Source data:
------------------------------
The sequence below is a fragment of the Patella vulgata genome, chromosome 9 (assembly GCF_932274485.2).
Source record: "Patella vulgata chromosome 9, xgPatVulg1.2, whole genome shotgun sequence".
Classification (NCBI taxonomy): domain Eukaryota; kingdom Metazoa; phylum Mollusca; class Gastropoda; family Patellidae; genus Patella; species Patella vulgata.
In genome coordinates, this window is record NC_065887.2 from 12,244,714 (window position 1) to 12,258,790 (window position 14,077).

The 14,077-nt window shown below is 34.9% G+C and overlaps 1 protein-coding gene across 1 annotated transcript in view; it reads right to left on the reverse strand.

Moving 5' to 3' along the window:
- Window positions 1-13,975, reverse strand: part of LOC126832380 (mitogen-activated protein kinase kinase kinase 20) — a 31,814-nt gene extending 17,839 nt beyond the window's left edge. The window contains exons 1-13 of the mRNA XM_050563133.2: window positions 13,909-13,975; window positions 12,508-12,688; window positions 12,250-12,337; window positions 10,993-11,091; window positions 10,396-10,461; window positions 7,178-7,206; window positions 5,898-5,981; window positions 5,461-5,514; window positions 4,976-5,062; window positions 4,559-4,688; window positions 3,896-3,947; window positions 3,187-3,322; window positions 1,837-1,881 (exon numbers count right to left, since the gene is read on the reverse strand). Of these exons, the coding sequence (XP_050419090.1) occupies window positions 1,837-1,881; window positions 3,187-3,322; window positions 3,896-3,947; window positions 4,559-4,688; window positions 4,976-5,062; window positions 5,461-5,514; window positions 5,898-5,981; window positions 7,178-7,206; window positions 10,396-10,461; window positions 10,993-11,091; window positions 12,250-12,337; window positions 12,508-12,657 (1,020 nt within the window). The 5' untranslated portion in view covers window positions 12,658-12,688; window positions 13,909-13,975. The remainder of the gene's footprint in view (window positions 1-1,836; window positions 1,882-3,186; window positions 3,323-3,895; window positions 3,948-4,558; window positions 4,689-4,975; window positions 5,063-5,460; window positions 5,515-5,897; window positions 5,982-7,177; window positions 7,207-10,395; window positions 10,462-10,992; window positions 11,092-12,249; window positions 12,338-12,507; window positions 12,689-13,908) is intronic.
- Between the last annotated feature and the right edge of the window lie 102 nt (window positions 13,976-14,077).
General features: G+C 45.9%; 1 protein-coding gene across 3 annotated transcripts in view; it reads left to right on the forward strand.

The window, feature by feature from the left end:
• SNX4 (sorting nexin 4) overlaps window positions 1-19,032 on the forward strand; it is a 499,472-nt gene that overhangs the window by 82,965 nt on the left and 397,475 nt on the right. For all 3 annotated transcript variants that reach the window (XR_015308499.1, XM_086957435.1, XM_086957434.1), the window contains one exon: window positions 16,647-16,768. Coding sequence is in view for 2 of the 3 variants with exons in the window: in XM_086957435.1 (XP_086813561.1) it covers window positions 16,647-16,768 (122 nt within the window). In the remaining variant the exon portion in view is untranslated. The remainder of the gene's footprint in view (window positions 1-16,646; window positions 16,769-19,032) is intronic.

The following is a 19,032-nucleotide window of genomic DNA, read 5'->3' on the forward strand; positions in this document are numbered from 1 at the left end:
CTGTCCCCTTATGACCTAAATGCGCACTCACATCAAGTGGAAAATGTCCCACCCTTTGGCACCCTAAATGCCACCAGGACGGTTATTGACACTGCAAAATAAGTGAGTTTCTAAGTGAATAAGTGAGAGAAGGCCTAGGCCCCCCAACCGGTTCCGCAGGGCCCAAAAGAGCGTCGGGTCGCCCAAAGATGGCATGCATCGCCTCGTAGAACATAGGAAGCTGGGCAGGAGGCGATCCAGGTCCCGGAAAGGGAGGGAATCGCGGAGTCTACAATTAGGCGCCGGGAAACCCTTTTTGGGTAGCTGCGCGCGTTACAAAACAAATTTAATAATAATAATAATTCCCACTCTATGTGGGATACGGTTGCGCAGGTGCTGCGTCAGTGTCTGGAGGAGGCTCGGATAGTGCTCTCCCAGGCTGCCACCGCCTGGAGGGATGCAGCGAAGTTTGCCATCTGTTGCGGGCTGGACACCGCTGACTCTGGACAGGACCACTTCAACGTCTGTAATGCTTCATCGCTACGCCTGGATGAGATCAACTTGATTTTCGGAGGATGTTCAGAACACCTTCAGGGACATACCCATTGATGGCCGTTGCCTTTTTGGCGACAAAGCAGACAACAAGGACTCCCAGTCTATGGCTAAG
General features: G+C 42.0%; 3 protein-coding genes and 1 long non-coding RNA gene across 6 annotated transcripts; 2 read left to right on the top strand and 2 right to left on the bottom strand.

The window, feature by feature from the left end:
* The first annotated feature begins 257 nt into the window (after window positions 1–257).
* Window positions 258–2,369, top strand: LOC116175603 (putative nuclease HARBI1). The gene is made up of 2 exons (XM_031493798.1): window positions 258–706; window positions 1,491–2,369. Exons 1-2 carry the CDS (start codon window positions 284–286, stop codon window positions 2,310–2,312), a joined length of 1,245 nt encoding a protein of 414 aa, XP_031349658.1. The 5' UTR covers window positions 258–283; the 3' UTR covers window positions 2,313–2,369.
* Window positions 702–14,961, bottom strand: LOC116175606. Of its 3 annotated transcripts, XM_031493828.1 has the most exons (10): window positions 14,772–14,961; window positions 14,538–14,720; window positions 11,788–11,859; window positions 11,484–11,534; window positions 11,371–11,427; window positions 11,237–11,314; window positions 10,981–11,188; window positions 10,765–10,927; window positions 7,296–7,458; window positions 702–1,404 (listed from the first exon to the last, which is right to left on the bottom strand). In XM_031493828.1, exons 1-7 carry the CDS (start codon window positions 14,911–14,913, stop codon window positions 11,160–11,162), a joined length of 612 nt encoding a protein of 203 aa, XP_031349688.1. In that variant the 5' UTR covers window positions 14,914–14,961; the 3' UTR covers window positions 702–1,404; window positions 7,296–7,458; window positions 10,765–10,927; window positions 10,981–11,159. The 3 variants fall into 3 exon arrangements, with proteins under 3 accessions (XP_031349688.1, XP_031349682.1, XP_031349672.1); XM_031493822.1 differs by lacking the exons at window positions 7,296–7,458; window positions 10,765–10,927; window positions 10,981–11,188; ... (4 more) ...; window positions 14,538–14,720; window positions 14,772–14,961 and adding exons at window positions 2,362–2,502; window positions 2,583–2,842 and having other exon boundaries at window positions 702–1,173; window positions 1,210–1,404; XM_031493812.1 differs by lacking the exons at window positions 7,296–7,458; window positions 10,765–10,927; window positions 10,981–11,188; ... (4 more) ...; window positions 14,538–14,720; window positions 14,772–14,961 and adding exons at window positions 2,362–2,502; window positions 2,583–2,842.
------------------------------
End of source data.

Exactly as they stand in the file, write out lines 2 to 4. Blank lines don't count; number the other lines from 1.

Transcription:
Source record: "Patella vulgata chromosome 9, xgPatVulg1.2, whole genome shotgun sequence".
Classification (NCBI taxonomy): domain Eukaryota; kingdom Metazoa; phylum Mollusca; class Gastropoda; family Patellidae; genus Patella; species Patella vulgata.
In genome coordinates, this window is record NC_065887.2 from 12,244,714 (window position 1) to 12,258,790 (window position 14,077).